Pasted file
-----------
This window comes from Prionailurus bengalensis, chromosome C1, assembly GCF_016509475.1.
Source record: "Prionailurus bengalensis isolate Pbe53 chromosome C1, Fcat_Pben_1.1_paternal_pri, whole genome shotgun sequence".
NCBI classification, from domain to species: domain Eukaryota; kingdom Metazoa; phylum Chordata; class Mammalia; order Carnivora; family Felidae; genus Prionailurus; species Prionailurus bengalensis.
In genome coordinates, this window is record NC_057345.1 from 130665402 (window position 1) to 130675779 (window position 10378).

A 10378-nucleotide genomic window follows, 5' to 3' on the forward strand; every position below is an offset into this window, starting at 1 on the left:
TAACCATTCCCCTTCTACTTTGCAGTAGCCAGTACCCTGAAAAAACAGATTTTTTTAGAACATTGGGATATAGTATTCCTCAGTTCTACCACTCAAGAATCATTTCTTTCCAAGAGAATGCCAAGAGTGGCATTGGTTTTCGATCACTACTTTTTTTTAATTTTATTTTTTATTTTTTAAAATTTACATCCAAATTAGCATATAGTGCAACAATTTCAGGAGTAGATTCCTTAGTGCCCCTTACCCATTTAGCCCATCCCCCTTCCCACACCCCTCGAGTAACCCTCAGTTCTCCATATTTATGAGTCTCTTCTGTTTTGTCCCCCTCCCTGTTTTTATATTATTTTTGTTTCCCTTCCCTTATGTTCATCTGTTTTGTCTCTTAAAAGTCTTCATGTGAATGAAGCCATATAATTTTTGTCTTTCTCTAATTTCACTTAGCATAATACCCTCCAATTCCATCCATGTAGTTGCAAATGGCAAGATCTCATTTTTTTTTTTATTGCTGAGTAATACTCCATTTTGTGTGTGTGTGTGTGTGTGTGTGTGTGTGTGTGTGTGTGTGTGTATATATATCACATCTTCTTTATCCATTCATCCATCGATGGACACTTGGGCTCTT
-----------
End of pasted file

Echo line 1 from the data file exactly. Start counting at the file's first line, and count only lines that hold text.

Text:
This window comes from Prionailurus bengalensis, chromosome C1, assembly GCF_016509475.1.